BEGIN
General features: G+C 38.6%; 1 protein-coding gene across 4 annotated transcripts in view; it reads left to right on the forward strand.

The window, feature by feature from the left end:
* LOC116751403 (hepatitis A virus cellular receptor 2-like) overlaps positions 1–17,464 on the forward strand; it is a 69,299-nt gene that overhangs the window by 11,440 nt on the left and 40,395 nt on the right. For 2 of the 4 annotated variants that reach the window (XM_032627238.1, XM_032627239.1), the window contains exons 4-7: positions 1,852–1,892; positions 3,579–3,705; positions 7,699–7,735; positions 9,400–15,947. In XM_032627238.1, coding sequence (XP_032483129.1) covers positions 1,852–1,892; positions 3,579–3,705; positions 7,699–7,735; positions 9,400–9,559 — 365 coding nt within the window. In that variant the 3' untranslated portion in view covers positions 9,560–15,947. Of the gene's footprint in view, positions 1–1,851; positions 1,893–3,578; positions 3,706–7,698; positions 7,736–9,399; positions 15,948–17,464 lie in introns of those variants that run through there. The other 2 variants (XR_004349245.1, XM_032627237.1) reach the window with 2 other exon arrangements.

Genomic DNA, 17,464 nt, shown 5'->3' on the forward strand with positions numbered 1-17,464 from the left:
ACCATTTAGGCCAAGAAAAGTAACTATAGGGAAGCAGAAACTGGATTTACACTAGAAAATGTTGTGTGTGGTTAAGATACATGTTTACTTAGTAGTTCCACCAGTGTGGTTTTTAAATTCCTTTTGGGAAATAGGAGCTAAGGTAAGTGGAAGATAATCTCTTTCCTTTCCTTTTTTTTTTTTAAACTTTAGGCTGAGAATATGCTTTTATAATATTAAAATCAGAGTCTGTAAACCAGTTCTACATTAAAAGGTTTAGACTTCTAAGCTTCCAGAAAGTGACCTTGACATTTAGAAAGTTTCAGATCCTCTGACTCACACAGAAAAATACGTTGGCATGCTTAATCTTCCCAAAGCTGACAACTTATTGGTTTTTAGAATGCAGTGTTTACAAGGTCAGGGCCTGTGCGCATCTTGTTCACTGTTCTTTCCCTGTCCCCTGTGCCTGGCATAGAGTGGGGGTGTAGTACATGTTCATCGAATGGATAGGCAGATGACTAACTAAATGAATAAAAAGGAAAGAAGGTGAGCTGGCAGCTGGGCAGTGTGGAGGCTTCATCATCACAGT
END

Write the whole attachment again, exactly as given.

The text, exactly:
General features: G+C 38.6%; 1 protein-coding gene across 4 annotated transcripts in view; it reads left to right on the forward strand.

The window, feature by feature from the left end:
* LOC116751403 (hepatitis A virus cellular receptor 2-like) overlaps positions 1–17,464 on the forward strand; it is a 69,299-nt gene that overhangs the window by 11,440 nt on the left and 40,395 nt on the right. For 2 of the 4 annotated variants that reach the window (XM_032627238.1, XM_032627239.1), the window contains exons 4-7: positions 1,852–1,892; positions 3,579–3,705; positions 7,699–7,735; positions 9,400–15,947. In XM_032627238.1, coding sequence (XP_032483129.1) covers positions 1,852–1,892; positions 3,579–3,705; positions 7,699–7,735; positions 9,400–9,559 — 365 coding nt within the window. In that variant the 3' untranslated portion in view covers positions 9,560–15,947. Of the gene's footprint in view, positions 1–1,851; positions 1,893–3,578; positions 3,706–7,698; positions 7,736–9,399; positions 15,948–17,464 lie in introns of those variants that run through there. The other 2 variants (XR_004349245.1, XM_032627237.1) reach the window with 2 other exon arrangements.

Genomic DNA, 17,464 nt, shown 5'->3' on the forward strand with positions numbered 1-17,464 from the left:
ACCATTTAGGCCAAGAAAAGTAACTATAGGGAAGCAGAAACTGGATTTACACTAGAAAATGTTGTGTGTGGTTAAGATACATGTTTACTTAGTAGTTCCACCAGTGTGGTTTTTAAATTCCTTTTGGGAAATAGGAGCTAAGGTAAGTGGAAGATAATCTCTTTCCTTTCCTTTTTTTTTTTTAAACTTTAGGCTGAGAATATGCTTTTATAATATTAAAATCAGAGTCTGTAAACCAGTTCTACATTAAAAGGTTTAGACTTCTAAGCTTCCAGAAAGTGACCTTGACATTTAGAAAGTTTCAGATCCTCTGACTCACACAGAAAAATACGTTGGCATGCTTAATCTTCCCAAAGCTGACAACTTATTGGTTTTTAGAATGCAGTGTTTACAAGGTCAGGGCCTGTGCGCATCTTGTTCACTGTTCTTTCCCTGTCCCCTGTGCCTGGCATAGAGTGGGGGTGTAGTACATGTTCATCGAATGGATAGGCAGATGACTAACTAAATGAATAAAAAGGAAAGAAGGTGAGCTGGCAGCTGGGCAGTGTGGAGGCTTCATCATCACAGT